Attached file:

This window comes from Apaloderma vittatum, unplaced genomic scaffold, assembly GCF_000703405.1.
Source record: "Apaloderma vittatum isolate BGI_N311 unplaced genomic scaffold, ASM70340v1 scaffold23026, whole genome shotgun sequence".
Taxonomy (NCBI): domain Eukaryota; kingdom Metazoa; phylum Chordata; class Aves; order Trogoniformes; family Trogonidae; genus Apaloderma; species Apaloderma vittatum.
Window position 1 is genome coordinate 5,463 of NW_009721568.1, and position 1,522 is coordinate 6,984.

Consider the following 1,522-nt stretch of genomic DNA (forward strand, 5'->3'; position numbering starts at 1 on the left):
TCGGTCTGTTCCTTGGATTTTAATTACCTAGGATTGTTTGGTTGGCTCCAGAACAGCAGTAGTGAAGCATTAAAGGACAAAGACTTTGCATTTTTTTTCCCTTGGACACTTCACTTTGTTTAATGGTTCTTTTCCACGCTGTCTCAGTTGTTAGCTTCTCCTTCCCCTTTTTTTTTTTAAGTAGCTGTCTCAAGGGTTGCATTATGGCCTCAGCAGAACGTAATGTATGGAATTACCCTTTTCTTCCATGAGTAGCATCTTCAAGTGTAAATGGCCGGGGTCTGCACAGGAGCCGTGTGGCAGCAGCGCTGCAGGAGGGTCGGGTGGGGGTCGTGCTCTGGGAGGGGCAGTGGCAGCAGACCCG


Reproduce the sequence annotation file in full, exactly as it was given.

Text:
This window comes from Apaloderma vittatum, unplaced genomic scaffold, assembly GCF_000703405.1.
Source record: "Apaloderma vittatum isolate BGI_N311 unplaced genomic scaffold, ASM70340v1 scaffold23026, whole genome shotgun sequence".
Taxonomy (NCBI): domain Eukaryota; kingdom Metazoa; phylum Chordata; class Aves; order Trogoniformes; family Trogonidae; genus Apaloderma; species Apaloderma vittatum.
Window position 1 is genome coordinate 5,463 of NW_009721568.1, and position 1,522 is coordinate 6,984.

Consider the following 1,522-nt stretch of genomic DNA (forward strand, 5'->3'; position numbering starts at 1 on the left):
TCGGTCTGTTCCTTGGATTTTAATTACCTAGGATTGTTTGGTTGGCTCCAGAACAGCAGTAGTGAAGCATTAAAGGACAAAGACTTTGCATTTTTTTTCCCTTGGACACTTCACTTTGTTTAATGGTTCTTTTCCACGCTGTCTCAGTTGTTAGCTTCTCCTTCCCCTTTTTTTTTTTAAGTAGCTGTCTCAAGGGTTGCATTATGGCCTCAGCAGAACGTAATGTATGGAATTACCCTTTTCTTCCATGAGTAGCATCTTCAAGTGTAAATGGCCGGGGTCTGCACAGGAGCCGTGTGGCAGCAGCGCTGCAGGAGGGTCGGGTGGGGGTCGTGCTCTGGGAGGGGCAGTGGCAGCAGACCCG